Britain may have to fight future conflicts without the help of the US as its key ally, Defence Secretary Ben Wallace has warned.
Mr Wallace worries that the increasing isolationist policies of US President Donald Trump mean that the UK may need to rethink the assumptions that have underpinned its defence planning for the last 10 years.
The warning comes as Prime Minister Boris Johnson gets ready to lead the “deepest review” of Britain’s security, defence and foreign policy since the Cold War.
Speaking in The Sunday Times, the defence secretary said that the thought of the US stepping back from its international role “keeps me awake at night”.
He added: “I worry if the United States withdraws from its leadership around the world.
“That would be bad for the world and bad for us. We plan for the worst and hope for the best.”
Mr Wallace wants the UK to use the upcoming defence review to look into new capabilities that means it is less dependent on the US when it comes to future conflicts, saying: “Over the last year we’ve had the US pull out from Syria, the statement by Donald Trump on Iraq where he said NATO should take over and do more in the Middle East.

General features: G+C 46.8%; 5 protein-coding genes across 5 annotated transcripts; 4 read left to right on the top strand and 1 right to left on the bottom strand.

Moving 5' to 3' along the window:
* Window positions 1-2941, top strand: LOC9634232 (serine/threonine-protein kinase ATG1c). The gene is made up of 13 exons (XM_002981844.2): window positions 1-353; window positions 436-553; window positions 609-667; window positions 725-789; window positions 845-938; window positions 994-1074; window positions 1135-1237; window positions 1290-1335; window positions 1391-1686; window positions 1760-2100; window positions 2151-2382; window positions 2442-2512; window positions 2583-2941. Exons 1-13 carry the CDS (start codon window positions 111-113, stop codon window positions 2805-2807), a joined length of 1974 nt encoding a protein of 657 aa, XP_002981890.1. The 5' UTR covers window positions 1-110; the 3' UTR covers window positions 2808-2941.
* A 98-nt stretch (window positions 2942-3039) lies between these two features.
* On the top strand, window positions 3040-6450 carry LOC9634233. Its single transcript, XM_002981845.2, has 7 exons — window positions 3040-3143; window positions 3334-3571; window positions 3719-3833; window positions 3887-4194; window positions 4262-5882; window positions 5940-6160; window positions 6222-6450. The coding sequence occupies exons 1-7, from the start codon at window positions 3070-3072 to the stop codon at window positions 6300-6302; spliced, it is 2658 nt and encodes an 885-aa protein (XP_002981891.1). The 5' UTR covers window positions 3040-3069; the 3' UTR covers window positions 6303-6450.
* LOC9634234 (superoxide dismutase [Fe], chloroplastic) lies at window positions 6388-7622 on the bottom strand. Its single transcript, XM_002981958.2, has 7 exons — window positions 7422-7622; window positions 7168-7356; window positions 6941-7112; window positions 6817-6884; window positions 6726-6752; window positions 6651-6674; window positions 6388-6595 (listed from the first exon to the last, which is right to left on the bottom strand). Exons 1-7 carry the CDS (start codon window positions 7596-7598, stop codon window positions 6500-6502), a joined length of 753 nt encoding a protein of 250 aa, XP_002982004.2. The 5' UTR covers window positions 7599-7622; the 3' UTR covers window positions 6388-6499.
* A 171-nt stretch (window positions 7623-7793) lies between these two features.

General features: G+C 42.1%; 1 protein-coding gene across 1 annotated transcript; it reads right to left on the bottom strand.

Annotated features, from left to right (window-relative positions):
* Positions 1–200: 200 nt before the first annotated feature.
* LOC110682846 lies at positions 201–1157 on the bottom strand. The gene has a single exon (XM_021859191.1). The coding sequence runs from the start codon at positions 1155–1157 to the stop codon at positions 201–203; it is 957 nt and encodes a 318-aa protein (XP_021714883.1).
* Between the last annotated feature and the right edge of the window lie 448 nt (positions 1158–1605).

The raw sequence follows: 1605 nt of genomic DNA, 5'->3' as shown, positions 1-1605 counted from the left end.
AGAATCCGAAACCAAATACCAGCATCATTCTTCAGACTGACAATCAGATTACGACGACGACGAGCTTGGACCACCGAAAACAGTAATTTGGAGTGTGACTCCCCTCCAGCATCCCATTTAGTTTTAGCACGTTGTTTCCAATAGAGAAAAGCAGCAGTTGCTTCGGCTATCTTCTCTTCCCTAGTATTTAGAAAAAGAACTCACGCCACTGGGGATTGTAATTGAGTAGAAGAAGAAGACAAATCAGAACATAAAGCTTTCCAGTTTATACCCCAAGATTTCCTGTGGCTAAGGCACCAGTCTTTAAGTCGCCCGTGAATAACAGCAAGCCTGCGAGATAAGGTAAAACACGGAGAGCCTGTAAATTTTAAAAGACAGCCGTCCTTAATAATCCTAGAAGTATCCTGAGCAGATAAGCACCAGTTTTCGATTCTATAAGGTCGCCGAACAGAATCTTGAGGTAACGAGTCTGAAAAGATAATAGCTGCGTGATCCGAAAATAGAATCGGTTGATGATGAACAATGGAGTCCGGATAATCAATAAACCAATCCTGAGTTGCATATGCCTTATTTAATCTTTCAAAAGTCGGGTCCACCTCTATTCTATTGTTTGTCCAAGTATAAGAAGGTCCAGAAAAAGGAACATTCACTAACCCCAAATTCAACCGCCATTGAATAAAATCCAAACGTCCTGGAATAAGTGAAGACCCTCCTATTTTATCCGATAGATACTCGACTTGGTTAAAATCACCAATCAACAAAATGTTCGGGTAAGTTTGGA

“The assumptions of 2010 that we were always going to be part of a US coalition is really just not where we are going to be.
“We are very dependent on American air cover and American intelligence, surveillance and reconnaissance assets. We need to diversify our assets.”
Mr Wallace also called for the armed forces to have a more modern approach, and said that any changes made in the upcoming review will need to “reflect the 21st century”, suggesting that this could mean infantry are replaced with “1,000 hackers” or better trained specialists, to help deal with modern threats.
He said: “How we deliver defence cannot be dominated by sentimentality. We really have to embrace new technology.”